What Do I Read Next?
Agnes Grey (1847) was Anne Brontë’s first novel and was probably inspired by her experience working as a governess. In this novel, the title character struggles to control and teach the undisciplined children of her wealthy employers.
Jane Eyre (1847), by Charlotte Brontë, is a famous English novel about a plain governess who captures the interest of her employer, Edward Rochester. But Rochester has a terrible secret.
Wuthering Heights (1847), by Emily Brontë, is a famous romantic story about Catherine Earnshaw and the interloper Heathcliff. They passionately love each other but differences in their social station prevent them from being together.
Pride and Prejudice (1813), by Jane Austen, is about the love and misunderstandings between Elizabeth Bennett and the wealthy Mr. Darcy. Austen was popular in her time and was a literary influence on the Brontës.
Oliver Twist (1837–1839), by Charles Dickens, tells the poignant tale of an orphaned boy who stumbles upon misfortune after misfortune before finally coming into happiness. Dickens focused his writing on the underprivileged, in contrast to many writers of his day.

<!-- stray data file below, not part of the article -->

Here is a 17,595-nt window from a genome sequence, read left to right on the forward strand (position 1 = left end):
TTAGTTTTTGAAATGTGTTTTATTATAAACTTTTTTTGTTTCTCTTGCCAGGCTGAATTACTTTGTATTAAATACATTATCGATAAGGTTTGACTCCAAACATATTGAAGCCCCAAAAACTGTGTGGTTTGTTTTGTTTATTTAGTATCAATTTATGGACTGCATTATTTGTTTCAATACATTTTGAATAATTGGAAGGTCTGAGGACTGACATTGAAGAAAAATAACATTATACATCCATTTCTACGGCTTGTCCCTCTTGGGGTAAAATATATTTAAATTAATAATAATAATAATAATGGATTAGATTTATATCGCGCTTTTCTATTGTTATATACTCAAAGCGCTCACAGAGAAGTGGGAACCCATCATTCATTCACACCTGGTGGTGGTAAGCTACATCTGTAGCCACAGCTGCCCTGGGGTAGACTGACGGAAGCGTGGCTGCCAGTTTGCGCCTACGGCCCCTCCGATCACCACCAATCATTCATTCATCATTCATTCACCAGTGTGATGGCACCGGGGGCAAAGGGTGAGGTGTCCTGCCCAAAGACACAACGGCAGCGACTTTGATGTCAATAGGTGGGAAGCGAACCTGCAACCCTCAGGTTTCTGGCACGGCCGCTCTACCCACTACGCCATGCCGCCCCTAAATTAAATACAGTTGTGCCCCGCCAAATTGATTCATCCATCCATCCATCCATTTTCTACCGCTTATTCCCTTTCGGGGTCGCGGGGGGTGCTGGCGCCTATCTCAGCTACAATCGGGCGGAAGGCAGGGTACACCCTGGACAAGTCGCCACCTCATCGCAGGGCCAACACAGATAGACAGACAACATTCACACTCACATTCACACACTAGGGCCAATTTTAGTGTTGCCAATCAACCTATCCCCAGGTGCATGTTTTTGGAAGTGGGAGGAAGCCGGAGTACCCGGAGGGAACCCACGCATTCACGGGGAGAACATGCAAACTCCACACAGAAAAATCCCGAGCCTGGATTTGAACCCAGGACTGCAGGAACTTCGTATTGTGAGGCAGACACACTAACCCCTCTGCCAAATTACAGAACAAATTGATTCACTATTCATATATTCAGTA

The Awakening (1899), by Kate Chopin, is a slim novel about a smothered young wife and mother who casts off the constraints of her position as a southern socialite.
Best Poems of the Brontë Sisters (1997), edited by Candace Ward, is a Dover Thrift collection of ten poems by Charlotte, twenty-three poems by Emily, and fourteen poems by Anne. Emily is arguably the best—and most prolific—poet of the three. Anne was also a skilled poet, whereas Charlotte’s strength lay more in fiction writing.
A History of English Literature (2000), by Michael Alexander, is a lively and comprehensive examination of a rich literary tradition. Alexander includes a discussion of the ever-changing idea of which works are classics, including what the term classic means.